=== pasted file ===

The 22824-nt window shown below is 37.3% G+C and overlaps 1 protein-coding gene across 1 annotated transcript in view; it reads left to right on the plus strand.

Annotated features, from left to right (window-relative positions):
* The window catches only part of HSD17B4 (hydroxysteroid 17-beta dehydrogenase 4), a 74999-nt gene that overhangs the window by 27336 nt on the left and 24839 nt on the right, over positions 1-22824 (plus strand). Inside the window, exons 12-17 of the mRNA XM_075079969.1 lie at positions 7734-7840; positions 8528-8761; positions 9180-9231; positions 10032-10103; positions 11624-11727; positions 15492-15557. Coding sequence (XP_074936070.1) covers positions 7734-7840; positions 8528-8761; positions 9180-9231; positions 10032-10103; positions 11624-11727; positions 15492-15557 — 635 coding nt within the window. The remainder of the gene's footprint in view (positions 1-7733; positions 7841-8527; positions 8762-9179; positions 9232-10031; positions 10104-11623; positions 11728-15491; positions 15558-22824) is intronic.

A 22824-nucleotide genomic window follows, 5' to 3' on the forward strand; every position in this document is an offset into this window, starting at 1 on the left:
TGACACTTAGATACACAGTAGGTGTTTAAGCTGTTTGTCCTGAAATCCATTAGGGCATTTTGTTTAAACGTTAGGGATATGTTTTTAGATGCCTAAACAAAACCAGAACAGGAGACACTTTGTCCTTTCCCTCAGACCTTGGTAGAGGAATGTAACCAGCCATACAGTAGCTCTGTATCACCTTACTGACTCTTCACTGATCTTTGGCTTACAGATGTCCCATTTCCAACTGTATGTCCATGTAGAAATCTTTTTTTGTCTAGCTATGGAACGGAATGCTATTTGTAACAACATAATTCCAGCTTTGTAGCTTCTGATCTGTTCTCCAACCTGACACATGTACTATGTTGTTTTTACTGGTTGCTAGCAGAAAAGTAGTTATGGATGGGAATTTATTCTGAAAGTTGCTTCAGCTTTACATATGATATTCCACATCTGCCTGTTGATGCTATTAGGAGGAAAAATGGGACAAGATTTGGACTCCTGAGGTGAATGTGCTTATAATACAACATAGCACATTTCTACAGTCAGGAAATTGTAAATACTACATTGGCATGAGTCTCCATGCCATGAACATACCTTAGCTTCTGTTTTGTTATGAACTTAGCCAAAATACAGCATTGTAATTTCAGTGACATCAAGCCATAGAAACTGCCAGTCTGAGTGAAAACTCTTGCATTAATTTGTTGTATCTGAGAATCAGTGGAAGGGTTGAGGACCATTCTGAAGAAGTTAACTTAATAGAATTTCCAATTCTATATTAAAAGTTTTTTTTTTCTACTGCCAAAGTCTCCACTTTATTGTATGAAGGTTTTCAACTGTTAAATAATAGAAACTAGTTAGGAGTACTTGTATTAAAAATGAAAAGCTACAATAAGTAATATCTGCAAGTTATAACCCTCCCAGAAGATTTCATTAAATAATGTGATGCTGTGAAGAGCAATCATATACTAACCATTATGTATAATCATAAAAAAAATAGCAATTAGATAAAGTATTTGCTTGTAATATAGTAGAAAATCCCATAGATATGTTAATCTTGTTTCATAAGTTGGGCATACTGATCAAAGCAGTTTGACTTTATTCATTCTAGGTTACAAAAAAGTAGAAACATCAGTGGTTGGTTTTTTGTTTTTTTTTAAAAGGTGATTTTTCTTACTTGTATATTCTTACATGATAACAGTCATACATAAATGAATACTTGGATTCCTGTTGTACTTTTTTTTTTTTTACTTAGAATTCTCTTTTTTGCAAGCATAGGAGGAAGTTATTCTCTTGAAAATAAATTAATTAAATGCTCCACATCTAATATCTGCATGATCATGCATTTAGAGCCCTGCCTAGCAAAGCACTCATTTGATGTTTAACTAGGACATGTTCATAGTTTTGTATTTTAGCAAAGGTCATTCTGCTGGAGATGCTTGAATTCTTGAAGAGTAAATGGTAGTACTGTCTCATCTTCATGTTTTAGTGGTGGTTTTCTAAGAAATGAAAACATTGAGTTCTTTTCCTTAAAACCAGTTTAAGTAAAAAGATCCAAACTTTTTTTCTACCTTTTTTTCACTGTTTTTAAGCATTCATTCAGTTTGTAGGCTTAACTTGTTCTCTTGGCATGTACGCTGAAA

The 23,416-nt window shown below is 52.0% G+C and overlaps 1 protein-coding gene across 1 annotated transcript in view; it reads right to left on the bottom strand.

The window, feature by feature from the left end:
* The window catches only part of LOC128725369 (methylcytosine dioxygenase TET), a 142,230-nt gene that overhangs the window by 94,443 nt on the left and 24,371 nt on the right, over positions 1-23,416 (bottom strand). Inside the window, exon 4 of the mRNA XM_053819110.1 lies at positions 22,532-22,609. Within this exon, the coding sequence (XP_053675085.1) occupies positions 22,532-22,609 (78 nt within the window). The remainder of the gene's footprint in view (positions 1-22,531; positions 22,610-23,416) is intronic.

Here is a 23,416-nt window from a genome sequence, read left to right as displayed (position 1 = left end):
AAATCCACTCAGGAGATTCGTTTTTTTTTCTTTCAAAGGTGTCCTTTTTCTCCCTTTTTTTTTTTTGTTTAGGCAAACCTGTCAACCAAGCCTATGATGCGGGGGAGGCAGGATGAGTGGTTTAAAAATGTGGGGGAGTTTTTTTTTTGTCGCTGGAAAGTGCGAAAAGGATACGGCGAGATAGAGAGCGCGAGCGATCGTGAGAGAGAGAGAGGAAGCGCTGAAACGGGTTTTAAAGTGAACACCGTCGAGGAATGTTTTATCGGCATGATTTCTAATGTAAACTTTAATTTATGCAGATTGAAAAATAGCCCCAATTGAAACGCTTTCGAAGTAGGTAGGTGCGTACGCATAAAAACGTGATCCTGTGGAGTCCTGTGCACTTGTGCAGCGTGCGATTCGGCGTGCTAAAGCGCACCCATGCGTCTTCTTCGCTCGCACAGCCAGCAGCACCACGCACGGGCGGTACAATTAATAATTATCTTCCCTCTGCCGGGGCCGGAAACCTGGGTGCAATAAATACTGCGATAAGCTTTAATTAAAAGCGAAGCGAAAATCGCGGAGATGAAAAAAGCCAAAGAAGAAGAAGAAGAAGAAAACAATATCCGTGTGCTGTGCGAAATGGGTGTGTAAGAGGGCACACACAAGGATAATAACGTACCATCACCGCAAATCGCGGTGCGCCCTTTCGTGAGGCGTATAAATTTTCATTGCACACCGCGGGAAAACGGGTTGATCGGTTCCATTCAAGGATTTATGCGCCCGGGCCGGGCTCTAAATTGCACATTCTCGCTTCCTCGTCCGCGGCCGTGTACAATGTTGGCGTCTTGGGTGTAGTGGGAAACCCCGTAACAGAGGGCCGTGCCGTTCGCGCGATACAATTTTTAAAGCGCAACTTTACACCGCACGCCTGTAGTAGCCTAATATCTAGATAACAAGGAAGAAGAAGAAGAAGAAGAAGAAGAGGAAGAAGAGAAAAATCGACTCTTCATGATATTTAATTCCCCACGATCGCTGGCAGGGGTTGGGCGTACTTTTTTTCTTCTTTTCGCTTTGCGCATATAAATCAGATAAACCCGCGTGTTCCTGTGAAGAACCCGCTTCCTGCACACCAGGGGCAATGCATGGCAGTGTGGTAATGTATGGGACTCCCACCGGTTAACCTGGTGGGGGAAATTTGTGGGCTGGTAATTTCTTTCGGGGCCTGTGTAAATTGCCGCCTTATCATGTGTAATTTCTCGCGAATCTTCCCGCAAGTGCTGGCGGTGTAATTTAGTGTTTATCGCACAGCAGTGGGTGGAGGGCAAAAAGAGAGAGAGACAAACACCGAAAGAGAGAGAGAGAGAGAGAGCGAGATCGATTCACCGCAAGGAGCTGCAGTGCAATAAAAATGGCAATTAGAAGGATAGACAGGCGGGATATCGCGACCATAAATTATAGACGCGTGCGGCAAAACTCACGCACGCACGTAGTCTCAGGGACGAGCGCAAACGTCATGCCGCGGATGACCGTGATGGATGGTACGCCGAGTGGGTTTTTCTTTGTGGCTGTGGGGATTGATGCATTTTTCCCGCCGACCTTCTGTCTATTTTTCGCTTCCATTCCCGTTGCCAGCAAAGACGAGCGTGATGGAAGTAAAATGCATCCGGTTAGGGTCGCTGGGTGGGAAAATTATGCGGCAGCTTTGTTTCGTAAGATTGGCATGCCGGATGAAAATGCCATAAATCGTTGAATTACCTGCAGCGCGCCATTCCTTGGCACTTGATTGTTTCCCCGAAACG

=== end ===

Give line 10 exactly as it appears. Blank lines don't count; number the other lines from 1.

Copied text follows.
AAATCCACTCAGGAGATTCGTTTTTTTTTCTTTCAAAGGTGTCCTTTTTCTCCCTTTTTTTTTTTTGTTTAGGCAAACCTGTCAACCAAGCCTATGATGCGGGGGAGGCAGGATGAGTGGTTTAAAAATGTGGGGGAGTTTTTTTTTTGTCGCTGGAAAGTGCGAAAAGGATACGGCGAGATAGAGAGCGCGAGCGATCGTGAGAGAGAGAGAGGAAGCGCTGAAACGGGTTTTAAAGTGAACACCGTCGAGGAATGTTTTATCGGCATGATTTCTAATGTAAACTTTAATTTATGCAGATTGAAAAATAGCCCCAATTGAAACGCTTTCGAAGTAGGTAGGTGCGTACGCATAAAAACGTGATCCTGTGGAGTCCTGTGCACTTGTGCAGCGTGCGATTCGGCGTGCTAAAGCGCACCCATGCGTCTTCTTCGCTCGCACAGCCAGCAGCACCACGCACGGGCGGTACAATTAATAATTATCTTCCCTCTGCCGGGGCCGGAAACCTGGGTGCAATAAATACTGCGATAAGCTTTAATTAAAAGCGAAGCGAAAATCGCGGAGATGAAAAAAGCCAAAGAAGAAGAAGAAGAAGAAAACAATATCCGTGTGCTGTGCGAAATGGGTGTGTAAGAGGGCACACACAAGGATAATAACGTACCATCACCGCAAATCGCGGTGCGCCCTTTCGTGAGGCGTATAAATTTTCATTGCACACCGCGGGAAAACGGGTTGATCGGTTCCATTCAAGGATTTATGCGCCCGGGCCGGGCTCTAAATTGCACATTCTCGCTTCCTCGTCCGCGGCCGTGTACAATGTTGGCGTCTTGGGTGTAGTGGGAAACCCCGTAACAGAGGGCCGTGCCGTTCGCGCGATACAATTTTTAAAGCGCAACTTTACACCGCACGCCTGTAGTAGCCTAATATCTAGATAACAAGGAAGAAGAAGAAGAAGAAGAAGAAGAGGAAGAAGAGAAAAATCGACTCTTCATGATATTTAATTCCCCACGATCGCTGGCAGGGGTTGGGCGTACTTTTTTTCTTCTTTTCGCTTTGCGCATATAAATCAGATAAACCCGCGTGTTCCTGTGAAGAACCCGCTTCCTGCACACCAGGGGCAATGCATGGCAGTGTGGTAATGTATGGGACTCCCACCGGTTAACCTGGTGGGGGAAATTTGTGGGCTGGTAATTTCTTTCGGGGCCTGTGTAAATTGCCGCCTTATCATGTGTAATTTCTCGCGAATCTTCCCGCAAGTGCTGGCGGTGTAATTTAGTGTTTATCGCACAGCAGTGGGTGGAGGGCAAAAAGAGAGAGAGACAAACACCGAAAGAGAGAGAGAGAGAGAGAGCGAGATCGATTCACCGCAAGGAGCTGCAGTGCAATAAAAATGGCAATTAGAAGGATAGACAGGCGGGATATCGCGACCATAAATTATAGACGCGTGCGGCAAAACTCACGCACGCACGTAGTCTCAGGGACGAGCGCAAACGTCATGCCGCGGATGACCGTGATGGATGGTACGCCGAGTGGGTTTTTCTTTGTGGCTGTGGGGATTGATGCATTTTTCCCGCCGACCTTCTGTCTATTTTTCGCTTCCATTCCCGTTGCCAGCAAAGACGAGCGTGATGGAAGTAAAATGCATCCGGTTAGGGTCGCTGGGTGGGAAAATTATGCGGCAGCTTTGTTTCGTAAGATTGGCATGCCGGATGAAAATGCCATAAATCGTTGAATTACCTGCAGCGCGCCATTCCTTGGCACTTGATTGTTTCCCCGAAACG